Another object of the present invention is to provide a composition for removing a copper-compatible resist without a corrosion of a copper line when the copper line is substituted for an aluminum line.
Additional features and advantages of the invention will be set forth in the description which follows, and in part will be apparent from the description, or may be learned by practice of the invention. The objectives and other advantages of the invention will be realized and attained by the structure particularly pointed out in the written description and claims hereof as well as the appended drawings.
To achieve these and other advantages and in accordance with the purpose of the present invention, as embodied and broadly described, a composition for removing a copper-compatible resist includes about 10% to about 30% by weight of an amine compound, about 10% to about 80% by weight of a glycolether compound, and about 10% to about 80% by weight of a polar solvent.
In another aspect, a method for removing a copper-compatible resist including combining about 10% to about 30% by weight of an amine compound with about 10% to about 80% by weight of a glycolether compound and about 10% to about 80% by weight of a polar solvent.
It is to be understood that both the foregoing general description and the following detailed description are exemplary and explanatory and are intended to provide further explanation of the invention as claimed.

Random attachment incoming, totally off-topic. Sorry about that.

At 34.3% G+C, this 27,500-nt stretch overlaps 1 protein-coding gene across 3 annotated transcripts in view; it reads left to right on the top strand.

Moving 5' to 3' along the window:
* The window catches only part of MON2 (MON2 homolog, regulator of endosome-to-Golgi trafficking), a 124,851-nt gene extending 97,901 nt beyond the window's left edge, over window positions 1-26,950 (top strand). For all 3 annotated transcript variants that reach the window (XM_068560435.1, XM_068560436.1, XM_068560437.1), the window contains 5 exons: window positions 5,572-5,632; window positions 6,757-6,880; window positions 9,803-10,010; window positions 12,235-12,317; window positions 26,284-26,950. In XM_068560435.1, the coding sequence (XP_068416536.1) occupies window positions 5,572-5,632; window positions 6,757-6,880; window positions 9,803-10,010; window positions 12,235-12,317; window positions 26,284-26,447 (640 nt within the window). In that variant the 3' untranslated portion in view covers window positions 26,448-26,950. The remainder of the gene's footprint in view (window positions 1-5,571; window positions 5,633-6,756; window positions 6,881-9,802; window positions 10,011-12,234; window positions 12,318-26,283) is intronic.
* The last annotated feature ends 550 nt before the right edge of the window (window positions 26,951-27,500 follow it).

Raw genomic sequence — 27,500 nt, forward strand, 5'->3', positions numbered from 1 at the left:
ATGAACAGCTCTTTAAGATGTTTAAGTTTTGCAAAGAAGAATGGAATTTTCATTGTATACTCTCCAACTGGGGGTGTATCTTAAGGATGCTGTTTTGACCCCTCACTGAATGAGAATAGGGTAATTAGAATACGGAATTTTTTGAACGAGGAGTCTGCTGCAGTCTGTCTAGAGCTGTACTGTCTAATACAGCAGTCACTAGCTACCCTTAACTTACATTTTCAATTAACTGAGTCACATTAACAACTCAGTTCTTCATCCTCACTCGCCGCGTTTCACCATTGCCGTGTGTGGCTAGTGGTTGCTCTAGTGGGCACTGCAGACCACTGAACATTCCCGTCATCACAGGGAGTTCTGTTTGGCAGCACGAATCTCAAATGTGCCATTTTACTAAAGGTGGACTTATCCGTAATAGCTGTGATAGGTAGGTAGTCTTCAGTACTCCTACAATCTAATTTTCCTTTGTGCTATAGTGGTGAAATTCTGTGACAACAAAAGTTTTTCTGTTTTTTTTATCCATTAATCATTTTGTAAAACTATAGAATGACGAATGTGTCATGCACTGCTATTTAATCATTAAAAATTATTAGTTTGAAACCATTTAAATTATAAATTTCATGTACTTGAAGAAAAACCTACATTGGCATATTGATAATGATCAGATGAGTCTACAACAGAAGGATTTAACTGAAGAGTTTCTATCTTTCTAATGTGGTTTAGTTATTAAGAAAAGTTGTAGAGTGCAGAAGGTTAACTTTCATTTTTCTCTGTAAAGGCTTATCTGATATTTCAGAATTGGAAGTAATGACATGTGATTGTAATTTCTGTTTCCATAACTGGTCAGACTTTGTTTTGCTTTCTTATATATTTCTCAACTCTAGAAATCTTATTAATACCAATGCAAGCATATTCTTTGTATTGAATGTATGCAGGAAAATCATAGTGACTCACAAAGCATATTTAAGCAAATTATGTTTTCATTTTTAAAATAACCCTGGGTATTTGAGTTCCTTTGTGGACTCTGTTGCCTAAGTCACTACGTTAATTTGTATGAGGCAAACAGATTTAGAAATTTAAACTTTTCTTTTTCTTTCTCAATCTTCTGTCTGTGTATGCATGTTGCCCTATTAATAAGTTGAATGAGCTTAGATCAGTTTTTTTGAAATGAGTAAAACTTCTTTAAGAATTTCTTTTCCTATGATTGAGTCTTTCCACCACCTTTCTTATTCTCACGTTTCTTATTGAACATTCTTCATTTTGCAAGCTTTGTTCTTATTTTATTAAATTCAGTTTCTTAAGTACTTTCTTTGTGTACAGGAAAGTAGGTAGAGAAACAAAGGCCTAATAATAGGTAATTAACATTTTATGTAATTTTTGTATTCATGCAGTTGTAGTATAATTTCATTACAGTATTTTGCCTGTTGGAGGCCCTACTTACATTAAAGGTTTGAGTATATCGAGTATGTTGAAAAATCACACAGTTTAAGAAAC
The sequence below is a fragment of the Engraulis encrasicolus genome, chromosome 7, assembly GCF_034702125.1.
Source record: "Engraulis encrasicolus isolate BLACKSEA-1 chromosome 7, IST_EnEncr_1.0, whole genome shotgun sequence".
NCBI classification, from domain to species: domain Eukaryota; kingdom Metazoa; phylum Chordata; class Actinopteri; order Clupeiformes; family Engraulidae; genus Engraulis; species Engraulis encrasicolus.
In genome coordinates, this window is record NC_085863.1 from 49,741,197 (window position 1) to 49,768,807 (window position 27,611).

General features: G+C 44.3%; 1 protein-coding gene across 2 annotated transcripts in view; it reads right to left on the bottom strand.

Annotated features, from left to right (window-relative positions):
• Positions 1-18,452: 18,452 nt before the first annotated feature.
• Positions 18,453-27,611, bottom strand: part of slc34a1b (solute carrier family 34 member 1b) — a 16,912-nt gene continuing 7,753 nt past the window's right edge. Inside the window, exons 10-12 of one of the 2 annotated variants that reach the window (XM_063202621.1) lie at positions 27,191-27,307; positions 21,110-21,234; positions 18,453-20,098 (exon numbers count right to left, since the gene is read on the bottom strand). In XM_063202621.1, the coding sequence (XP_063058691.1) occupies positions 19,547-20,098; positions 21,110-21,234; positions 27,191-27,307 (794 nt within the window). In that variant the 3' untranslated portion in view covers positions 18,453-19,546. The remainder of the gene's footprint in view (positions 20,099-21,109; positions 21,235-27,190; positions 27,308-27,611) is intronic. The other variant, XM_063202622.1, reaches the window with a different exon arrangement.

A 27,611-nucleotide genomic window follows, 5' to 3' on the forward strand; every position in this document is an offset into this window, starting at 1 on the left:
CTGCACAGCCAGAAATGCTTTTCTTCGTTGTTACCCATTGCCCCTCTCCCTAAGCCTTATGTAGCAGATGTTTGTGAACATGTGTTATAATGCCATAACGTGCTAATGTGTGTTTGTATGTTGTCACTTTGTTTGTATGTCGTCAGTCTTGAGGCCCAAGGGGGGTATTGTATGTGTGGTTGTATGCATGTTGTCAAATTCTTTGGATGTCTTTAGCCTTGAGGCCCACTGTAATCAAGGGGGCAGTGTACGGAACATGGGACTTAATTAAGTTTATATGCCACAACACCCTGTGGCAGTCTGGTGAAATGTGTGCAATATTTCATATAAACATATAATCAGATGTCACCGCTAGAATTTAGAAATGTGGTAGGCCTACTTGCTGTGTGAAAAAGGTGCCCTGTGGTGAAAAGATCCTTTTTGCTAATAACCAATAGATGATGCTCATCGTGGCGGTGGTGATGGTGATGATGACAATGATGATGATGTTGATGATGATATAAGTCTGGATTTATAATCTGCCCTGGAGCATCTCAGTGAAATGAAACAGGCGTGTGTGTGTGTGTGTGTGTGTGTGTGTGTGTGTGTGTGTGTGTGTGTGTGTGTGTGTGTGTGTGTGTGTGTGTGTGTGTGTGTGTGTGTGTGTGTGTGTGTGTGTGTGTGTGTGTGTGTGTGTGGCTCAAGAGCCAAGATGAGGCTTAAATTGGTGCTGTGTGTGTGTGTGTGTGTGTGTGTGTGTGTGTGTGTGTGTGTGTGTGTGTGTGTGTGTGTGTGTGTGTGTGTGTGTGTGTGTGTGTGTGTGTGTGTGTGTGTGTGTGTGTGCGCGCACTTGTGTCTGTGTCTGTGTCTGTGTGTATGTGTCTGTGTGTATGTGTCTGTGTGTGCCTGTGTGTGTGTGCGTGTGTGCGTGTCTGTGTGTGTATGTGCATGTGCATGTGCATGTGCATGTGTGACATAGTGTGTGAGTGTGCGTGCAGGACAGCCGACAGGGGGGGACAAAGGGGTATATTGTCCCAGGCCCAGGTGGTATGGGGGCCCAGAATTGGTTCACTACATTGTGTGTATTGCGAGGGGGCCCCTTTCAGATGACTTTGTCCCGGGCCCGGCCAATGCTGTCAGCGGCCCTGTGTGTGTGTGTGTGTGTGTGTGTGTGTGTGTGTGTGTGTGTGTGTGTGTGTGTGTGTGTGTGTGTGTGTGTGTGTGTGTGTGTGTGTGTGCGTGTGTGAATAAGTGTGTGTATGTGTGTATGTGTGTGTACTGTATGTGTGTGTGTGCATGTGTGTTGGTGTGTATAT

The accompanying drawings, which are included to provide a further understanding of the invention and are incorporated in and constitute a part of this specification, illustrate embodiments of the invention and together with the description serve to explain the principle of the invention. In the drawings:
Reference will now be made in detail to the preferred embodiments of the present invention, examples of which are illustrated in the accompanying drawings.
An exemplary composition for removing a copper-compatible resist according to the present invention may include an amine compound, a glycolether compound, and a polar solvent. The amine compound, which is a strong alkali material, may penetrate into a polymer matrix of a resist that may have been transformed or bridged through a wet or dry etching process or by an ion implantation process, for example. Accordingly, the amine compound may break an attraction of internal molecules or may interrupt an interaction between molecules. The amine compound may transform the resist into a shapeless polymer cluster of a gel state by forming vacancies in weak portions of the resist on the copper line, and the resist may be removed. Accordingly, corrosion may be reduced when an amine having alkyl radical attached to nitrogen (—N) is included by a solvent. Moreover, a secondary amine compound may be better than a tertiary amine compound in order to increase an activity of unshared electron pair of nitrogen (—N—).